When The Church of Jesus Christ of Latter-day Saints, whose members are often called Mormons, announced a lowering of missionary eligibility ages for both men and women, many lives were instantly changed. Colleges, which had not known of the change before it was announced, also had to change many of their plans.
Previously Mormon men began their service at age 19. For most, this meant a year of college would be completed before they left. Women, who are welcome to serve missions but are not under the same sense of responsibility to do so, left at age 21, usually after graduating from college. Now, men may leave at 18 if they have completed high school and women may leave at 19. Young adults are not required to leave at the younger age, but may choose to do so if they desire.
Immediately following the announcement, young Mormon adults began sending text messages to schedule meetings with their clergy to begin the paperwork. In the first few weeks, applications increased dramatically. While a typical week netted about 700 applications, the Church began receiving about 4,000 per week, with just over half being women.
Many college-age Mormon women had mapped out their lives—graduate from college and either marry or serve a mission. (Young missionaries must be single.) With this announcement, many altered those plans, choosing to serve missions as soon as they are eligible and delaying marriage or college. Because Mormons often marry young, being very family-oriented, many women married before reaching the age of 21. With the lowered age, more women will have the opportunity to serve before they marry and it is likely there will be a permanent increase in the number of Mormon women on missions.
Although missionary work is a priesthood responsibility, women have been long permitted to serve and are known to do very well, often gaining admission to homes not open to men. However, Mormonism provides many different ways to serve the Savior. Some women served part-time missions from home. Others take on a variety of church callings (volunteer positions) and develop their spiritual and even their secular skills while doing so. Mormonism teaches that every member is a missionary and has a responsibility to share his or her faith without waiting for a formal calling and the missionary training book, Preach My Gospel, is often used in Mormon homes and classrooms to provide everyone with the gospel knowledge and skill. They do not hold “witnessing” classes aimed at teaching them how to pursue people of a specific faith, but rather teach them their own faith. They learn to share their personal beliefs, not to attack the beliefs of others, and they use this throughout their ordinary lives.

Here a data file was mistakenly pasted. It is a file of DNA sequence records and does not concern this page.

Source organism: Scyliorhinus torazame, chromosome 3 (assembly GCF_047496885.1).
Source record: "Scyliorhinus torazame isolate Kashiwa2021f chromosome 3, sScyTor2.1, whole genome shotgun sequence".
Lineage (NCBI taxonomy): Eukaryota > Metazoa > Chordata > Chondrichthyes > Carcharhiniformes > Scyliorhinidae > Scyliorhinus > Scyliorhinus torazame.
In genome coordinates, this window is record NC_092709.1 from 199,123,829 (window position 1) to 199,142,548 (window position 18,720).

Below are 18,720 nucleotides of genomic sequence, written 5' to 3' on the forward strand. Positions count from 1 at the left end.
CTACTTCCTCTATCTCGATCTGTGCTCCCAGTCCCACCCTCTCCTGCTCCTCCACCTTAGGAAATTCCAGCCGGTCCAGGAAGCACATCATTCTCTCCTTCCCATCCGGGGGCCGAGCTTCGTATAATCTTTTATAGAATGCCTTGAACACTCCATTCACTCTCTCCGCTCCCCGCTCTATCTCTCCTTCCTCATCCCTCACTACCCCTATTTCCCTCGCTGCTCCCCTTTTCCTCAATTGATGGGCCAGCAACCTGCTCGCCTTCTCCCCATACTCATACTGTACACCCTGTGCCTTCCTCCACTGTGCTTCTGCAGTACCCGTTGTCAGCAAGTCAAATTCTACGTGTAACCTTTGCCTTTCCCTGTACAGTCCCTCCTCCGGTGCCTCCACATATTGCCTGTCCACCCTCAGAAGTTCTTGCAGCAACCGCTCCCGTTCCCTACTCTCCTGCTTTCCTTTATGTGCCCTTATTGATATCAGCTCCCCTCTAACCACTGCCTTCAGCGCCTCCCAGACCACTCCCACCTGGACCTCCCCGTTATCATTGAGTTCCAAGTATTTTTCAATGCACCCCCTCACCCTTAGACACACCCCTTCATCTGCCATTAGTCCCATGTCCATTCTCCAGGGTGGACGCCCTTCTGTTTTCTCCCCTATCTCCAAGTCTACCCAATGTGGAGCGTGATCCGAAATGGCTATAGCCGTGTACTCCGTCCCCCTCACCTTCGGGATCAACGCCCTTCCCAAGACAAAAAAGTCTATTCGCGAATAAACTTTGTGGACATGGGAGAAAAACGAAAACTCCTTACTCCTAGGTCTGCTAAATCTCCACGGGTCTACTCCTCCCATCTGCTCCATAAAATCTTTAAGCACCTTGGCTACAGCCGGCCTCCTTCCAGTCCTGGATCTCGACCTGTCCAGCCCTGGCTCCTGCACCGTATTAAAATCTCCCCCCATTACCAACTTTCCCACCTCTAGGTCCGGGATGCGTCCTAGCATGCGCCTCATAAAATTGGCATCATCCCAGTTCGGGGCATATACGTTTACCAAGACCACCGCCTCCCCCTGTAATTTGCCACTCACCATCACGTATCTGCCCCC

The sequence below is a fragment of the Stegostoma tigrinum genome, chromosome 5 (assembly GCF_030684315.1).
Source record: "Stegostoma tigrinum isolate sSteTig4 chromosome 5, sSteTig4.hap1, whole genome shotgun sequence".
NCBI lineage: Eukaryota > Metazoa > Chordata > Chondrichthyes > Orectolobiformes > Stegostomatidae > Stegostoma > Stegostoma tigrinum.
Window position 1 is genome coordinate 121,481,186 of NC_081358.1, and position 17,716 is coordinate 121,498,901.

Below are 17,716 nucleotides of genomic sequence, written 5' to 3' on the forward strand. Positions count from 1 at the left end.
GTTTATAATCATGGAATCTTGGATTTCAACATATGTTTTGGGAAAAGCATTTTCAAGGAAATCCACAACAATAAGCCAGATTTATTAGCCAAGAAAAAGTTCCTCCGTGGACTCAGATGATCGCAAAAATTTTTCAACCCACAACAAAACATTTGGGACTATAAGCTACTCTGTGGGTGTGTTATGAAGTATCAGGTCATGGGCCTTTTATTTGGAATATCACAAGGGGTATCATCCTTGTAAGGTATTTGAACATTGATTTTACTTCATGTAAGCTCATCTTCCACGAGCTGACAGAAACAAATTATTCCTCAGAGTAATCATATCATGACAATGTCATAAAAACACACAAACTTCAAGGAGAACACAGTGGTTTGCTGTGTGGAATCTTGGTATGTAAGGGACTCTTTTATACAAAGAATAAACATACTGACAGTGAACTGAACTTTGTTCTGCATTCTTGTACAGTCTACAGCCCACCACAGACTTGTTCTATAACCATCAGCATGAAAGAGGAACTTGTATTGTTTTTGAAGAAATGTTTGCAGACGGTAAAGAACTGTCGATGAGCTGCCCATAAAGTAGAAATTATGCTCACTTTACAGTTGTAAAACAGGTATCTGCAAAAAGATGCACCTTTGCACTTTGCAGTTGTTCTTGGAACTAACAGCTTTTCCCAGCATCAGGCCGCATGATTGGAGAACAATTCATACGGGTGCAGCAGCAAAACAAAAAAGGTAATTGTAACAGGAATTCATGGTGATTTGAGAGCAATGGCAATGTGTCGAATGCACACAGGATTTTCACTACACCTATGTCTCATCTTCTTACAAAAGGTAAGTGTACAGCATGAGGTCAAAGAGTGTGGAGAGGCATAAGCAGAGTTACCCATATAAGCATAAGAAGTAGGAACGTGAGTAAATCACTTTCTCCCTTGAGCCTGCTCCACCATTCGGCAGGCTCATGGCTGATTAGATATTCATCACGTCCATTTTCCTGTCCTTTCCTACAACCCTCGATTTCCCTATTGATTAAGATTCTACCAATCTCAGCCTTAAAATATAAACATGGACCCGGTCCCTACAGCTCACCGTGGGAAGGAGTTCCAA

Colleges that have large Mormon populations realized the announcement would impact them as well. Initially, a great many more young people will leave in a short span of time. This may lower enrollment, but it might also allow more students to attend these colleges, since there will be additional openings. In a few years, when this initial crop of missionaries return, there will be many students needing space in the schools all at once. However, in a few years, things will level out, although it is likely the average age at these schools will increase. One school noted that the discipline and maturity most Mormon youth develop on their missions will likely cause them to be better students.
Mormon leaders explained that the purpose of lowering the missionary age was to meet the constantly expanding need for additional missionaries. As more places in the world open up to missionary work and more people become interested, there is an increasing need for more young people who are better prepared to serve. A new youth education program focuses on helping teenagers learn the gospel and gain personal testimonies of their faith before they become missionary age. Families are also being encouraged to spend more time preparing their children to be successful missionaries.
Terrie Lynn Bittner
The late Terrie Lynn Bittner—beloved wife, mother, grandmother, and friend—was the author of two homeschooling books and numerous articles, including several that appeared in Latter-day Saint magazines. She became a member of the Church at the age of 17 and began sharing her faith online in 1992.